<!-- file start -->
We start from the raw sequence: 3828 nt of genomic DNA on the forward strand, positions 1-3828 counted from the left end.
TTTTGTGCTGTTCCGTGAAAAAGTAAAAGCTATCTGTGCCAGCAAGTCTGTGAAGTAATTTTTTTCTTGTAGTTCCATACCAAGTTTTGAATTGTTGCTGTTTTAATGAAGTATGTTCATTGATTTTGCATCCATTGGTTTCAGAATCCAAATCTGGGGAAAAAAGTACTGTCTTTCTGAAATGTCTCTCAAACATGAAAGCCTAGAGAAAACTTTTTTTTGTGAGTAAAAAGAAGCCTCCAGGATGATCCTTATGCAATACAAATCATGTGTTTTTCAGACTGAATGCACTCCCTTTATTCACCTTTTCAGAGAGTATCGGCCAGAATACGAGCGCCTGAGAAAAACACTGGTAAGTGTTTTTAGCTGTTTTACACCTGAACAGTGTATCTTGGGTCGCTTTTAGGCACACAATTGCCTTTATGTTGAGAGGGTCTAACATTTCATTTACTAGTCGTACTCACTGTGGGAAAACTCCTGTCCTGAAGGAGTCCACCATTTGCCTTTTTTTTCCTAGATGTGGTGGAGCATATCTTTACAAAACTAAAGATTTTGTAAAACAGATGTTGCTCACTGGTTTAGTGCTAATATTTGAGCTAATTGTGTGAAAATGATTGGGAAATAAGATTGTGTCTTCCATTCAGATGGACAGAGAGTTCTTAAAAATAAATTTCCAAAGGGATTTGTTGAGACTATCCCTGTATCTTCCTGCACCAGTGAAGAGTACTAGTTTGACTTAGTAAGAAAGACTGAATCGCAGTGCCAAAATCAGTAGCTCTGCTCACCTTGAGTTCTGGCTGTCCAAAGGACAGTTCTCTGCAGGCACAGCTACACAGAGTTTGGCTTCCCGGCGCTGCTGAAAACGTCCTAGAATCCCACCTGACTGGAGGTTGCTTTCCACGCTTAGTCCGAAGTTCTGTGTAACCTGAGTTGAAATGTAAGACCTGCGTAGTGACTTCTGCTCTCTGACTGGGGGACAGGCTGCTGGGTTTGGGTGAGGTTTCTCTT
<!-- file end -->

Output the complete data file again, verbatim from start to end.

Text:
We start from the raw sequence: 3828 nt of genomic DNA on the forward strand, positions 1-3828 counted from the left end.
TTTTGTGCTGTTCCGTGAAAAAGTAAAAGCTATCTGTGCCAGCAAGTCTGTGAAGTAATTTTTTTCTTGTAGTTCCATACCAAGTTTTGAATTGTTGCTGTTTTAATGAAGTATGTTCATTGATTTTGCATCCATTGGTTTCAGAATCCAAATCTGGGGAAAAAAGTACTGTCTTTCTGAAATGTCTCTCAAACATGAAAGCCTAGAGAAAACTTTTTTTTGTGAGTAAAAAGAAGCCTCCAGGATGATCCTTATGCAATACAAATCATGTGTTTTTCAGACTGAATGCACTCCCTTTATTCACCTTTTCAGAGAGTATCGGCCAGAATACGAGCGCCTGAGAAAAACACTGGTAAGTGTTTTTAGCTGTTTTACACCTGAACAGTGTATCTTGGGTCGCTTTTAGGCACACAATTGCCTTTATGTTGAGAGGGTCTAACATTTCATTTACTAGTCGTACTCACTGTGGGAAAACTCCTGTCCTGAAGGAGTCCACCATTTGCCTTTTTTTTCCTAGATGTGGTGGAGCATATCTTTACAAAACTAAAGATTTTGTAAAACAGATGTTGCTCACTGGTTTAGTGCTAATATTTGAGCTAATTGTGTGAAAATGATTGGGAAATAAGATTGTGTCTTCCATTCAGATGGACAGAGAGTTCTTAAAAATAAATTTCCAAAGGGATTTGTTGAGACTATCCCTGTATCTTCCTGCACCAGTGAAGAGTACTAGTTTGACTTAGTAAGAAAGACTGAATCGCAGTGCCAAAATCAGTAGCTCTGCTCACCTTGAGTTCTGGCTGTCCAAAGGACAGTTCTCTGCAGGCACAGCTACACAGAGTTTGGCTTCCCGGCGCTGCTGAAAACGTCCTAGAATCCCACCTGACTGGAGGTTGCTTTCCACGCTTAGTCCGAAGTTCTGTGTAACCTGAGTTGAAATGTAAGACCTGCGTAGTGACTTCTGCTCTCTGACTGGGGGACAGGCTGCTGGGTTTGGGTGAGGTTTCTCTT